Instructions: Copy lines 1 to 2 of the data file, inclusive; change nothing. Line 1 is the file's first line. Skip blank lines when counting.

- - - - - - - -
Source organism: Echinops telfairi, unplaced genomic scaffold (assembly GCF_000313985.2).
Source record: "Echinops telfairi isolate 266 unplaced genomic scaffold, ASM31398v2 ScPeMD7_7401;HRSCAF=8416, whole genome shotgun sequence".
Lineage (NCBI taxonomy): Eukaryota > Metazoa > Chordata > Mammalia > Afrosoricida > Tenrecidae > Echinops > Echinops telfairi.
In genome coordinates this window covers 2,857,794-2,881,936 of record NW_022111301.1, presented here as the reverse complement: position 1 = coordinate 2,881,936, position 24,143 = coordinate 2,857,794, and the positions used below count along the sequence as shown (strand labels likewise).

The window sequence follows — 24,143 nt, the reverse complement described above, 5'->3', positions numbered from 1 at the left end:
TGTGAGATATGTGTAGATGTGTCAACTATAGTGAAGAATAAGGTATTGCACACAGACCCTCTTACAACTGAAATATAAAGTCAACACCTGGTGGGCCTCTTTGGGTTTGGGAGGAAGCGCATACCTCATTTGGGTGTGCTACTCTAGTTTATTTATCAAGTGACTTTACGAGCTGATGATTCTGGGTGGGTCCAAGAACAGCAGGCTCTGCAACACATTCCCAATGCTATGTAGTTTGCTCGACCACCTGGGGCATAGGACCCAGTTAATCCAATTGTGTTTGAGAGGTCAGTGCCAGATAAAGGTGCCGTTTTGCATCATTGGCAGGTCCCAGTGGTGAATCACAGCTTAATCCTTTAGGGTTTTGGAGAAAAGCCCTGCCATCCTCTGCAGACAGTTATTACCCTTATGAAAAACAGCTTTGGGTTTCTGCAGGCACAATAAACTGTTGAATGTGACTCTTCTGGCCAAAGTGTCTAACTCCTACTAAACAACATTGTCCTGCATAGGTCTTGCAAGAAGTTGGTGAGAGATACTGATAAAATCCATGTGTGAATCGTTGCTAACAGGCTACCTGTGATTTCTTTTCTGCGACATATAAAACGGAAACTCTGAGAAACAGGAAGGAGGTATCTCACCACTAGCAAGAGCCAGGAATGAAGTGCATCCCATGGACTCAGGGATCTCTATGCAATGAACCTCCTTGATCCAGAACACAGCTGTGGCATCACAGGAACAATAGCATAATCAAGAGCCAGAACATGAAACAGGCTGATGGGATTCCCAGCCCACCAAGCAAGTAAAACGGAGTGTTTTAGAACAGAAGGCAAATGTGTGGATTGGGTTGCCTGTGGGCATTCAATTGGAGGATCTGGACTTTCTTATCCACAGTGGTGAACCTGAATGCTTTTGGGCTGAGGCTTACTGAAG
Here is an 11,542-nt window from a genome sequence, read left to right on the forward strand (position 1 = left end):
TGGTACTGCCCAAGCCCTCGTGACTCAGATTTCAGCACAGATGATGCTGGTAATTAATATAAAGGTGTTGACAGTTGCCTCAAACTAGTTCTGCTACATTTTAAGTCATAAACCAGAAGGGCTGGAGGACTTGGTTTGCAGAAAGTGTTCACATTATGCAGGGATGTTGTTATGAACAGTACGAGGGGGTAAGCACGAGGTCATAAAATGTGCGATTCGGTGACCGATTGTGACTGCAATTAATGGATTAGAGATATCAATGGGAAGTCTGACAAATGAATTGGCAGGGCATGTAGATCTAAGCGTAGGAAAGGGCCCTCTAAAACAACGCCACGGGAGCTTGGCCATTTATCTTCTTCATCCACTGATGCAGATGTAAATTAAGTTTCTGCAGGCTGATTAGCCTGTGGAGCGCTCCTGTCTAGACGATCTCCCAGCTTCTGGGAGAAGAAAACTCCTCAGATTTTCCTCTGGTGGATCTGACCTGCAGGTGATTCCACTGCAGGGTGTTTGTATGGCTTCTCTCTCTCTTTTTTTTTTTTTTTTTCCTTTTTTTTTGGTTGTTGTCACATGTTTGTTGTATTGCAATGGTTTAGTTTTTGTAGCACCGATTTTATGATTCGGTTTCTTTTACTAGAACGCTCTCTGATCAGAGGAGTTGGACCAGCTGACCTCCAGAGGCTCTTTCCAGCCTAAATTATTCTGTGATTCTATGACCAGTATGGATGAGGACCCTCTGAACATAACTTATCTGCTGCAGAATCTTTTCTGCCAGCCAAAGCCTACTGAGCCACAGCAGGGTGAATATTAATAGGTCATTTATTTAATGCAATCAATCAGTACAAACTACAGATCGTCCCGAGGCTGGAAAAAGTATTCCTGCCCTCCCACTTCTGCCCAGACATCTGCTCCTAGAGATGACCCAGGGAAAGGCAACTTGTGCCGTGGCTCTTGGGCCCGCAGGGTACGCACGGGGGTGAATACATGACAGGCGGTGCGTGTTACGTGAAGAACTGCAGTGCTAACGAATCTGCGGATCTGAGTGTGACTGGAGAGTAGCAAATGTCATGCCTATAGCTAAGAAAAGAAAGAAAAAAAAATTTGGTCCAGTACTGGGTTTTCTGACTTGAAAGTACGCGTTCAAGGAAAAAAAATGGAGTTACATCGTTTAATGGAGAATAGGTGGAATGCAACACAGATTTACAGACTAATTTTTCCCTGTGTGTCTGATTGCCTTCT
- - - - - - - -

Source organism: Echinops telfairi, unplaced genomic scaffold (assembly GCF_000313985.2).
Source record: "Echinops telfairi isolate 266 unplaced genomic scaffold, ASM31398v2 ScPeMD7_7401;HRSCAF=8416, whole genome shotgun sequence".